You don’t need to tell David Ward about the resurgence of vinyl. A self-confessed lover of vinyl, the Vancouver-based songwriter actively composed and arranged the songs on his new album, Golden Future Time, so that the A- and B-sides of the record would each encompass a distinct vibe.
Side A, entitled “Lost,” features jazzy and often ethereal melodies that have the ability to stretch, while Side B is more up-tempo, exposing Ward’s love of pop music with an array of textured rhythms.
The two sides represent an ambitious songwriter who was happy to mould his songs in order to reach his original vision.
“I started the record with a pretty clear idea of what I wanted to do,” he says after a long pause, as if unclear of how to articulate his grandiose vision. “It was my intention of putting it out on vinyl and exposing the two different sides of the medium. Some of them sounded very differently but I moulded them into something that would fit on the different sides.”
Reached in Vancouver by phone, Ward’s passion for his craft becomes evident in his child-like enthusiasm. He considers every question carefully and weighs his responses accordingly. Seeing as how vinyl remains such an important part of his general aesthetic, Ward speaks about what vinyl offers him personally with a philosophical touch.
“It’s about slowing down and taking your time with music. It’s a conscious effort to sit down and listen to the whole side of a record. To pore over that, there’s a romanticism and a focus with vinyl that I think music deserves.”
Audiophiles will enjoy hearing Ward’s sound in the medium it deserves; Ward often allows his songs time to build to daring and often outrageous climaxes, though he insists he “wasn’t conscious” of allowing his songs time to build.
After being pressed, he finally admits that too much experimentation did cause a concern for him throughout the recording process.
“When I worked with Andrew Peebles on the second side of the record, he was really experimenting with some ideas. He had three or four really great vintage synthesizers so I was wary of how much we were experimenting. I wasn’t worried about creating too big a song but I definitely wanted to refrain from too many bits and parts.”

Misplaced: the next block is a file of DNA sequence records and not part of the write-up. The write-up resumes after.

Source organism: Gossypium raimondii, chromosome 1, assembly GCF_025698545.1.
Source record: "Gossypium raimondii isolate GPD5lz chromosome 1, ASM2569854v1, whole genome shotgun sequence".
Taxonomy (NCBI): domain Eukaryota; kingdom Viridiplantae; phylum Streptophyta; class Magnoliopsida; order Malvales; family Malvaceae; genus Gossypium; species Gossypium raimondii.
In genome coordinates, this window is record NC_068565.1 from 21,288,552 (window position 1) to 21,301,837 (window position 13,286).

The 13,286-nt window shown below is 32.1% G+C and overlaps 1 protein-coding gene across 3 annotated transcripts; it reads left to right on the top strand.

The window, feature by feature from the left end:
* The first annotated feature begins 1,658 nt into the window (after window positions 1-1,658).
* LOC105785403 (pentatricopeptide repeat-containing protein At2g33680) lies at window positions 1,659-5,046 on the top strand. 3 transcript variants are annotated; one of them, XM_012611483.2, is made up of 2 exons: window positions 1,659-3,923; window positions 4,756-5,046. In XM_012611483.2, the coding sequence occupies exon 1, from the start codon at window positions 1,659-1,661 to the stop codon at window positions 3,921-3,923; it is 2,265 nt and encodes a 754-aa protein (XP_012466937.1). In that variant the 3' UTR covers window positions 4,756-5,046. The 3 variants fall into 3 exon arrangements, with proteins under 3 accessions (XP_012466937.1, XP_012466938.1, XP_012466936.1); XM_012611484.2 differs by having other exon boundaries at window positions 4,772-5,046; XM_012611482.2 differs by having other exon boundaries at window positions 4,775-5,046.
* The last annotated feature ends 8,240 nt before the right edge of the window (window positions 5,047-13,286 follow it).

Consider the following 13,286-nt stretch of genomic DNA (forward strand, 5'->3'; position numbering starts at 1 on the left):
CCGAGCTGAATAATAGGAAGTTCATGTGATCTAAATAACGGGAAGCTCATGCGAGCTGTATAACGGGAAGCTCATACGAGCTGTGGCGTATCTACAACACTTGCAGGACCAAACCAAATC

Though Golden Future Time dips its toes in a variety of genres, from prog-rock to soul, when Ward takes the record on tour the songs will be presented at their most stripped-down. Ward relishes in the challenge of bringing his oft-cinematic sound into many of the country’s finer cafes.
“I just finished up a U.K. tour with just me and my guitar, so I’ve had a lot of time to think about how to adapt these songs,” he says. “The songs won’t sound like they do on the album. But I have tried to keep the essence and the heart of the songs and give it a warmer feel with just me and my guitar; at the core, it’s just those two elements anyway.”
And who knows, on his days off, Ward may take time to peruse the country’s many incredible record stores. Which section he’d end up in is another question altogether.
“If I go to a record store and pick up too much of one genre, I have this tendency to pick up a classical or jazz record to balance it out. I’m always looking to open up new paths and challenges for my musical world.”
David Ward plays Vancouver Live Sound on March 1.
By Joshua Kloke